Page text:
to take the sheaf of bulrushes from Ruth's arms, followed by the rest, all ashamed and repentant now that a word had shown them the hard life going on beside their idle, care-free ones.
Captain John longed to follow, but walked into the house, growling to himself with a grim look,—
"That girl has no more heart than a butterfly, and I'd like to see her squirm on a pin! Poor Ruth! we'll settle that matter, and bury old Ben like an admiral, hang me if we don't!"
He was so busy talking the affair over with Aunt Mary that he did not see the girl flit by to wait for her boat on the beach, having steadily refused the money offered her, though she accepted the apologies in the kindest spirit.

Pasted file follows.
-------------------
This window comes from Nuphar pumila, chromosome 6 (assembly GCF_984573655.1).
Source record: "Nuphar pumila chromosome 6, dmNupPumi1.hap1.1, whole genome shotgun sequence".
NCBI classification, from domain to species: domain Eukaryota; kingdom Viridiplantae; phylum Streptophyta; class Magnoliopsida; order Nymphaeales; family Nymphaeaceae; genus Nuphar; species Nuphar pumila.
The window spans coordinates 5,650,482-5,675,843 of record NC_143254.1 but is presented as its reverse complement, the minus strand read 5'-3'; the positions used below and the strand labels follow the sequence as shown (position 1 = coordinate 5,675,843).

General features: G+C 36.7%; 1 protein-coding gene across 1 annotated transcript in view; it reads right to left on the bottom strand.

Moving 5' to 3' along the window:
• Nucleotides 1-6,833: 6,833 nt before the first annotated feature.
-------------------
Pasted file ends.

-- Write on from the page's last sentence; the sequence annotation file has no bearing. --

The beach at this hour of the day was left to the nurses and maids who bathed and gossiped while the little people played in the sand or paddled in the sea. Several were splashing about, and one German governess was scolding violently because while she was in the bath-house her charge, a little girl of six, had rashly ventured out in a flat-bottomed tub, as they called the small boats used by the gentlemen to reach the yachts anchored in deep water.
Ruth saw the child's danger at a glance, for the tide was going out, carrying the frail cockle-shell rapidly away, while the child risked an upset every moment by stretching her arms to the women on the shore and calling them to help her.
None dared to try, but all stood and wrung their hands, screaming like sea-gulls, till the girl, throwing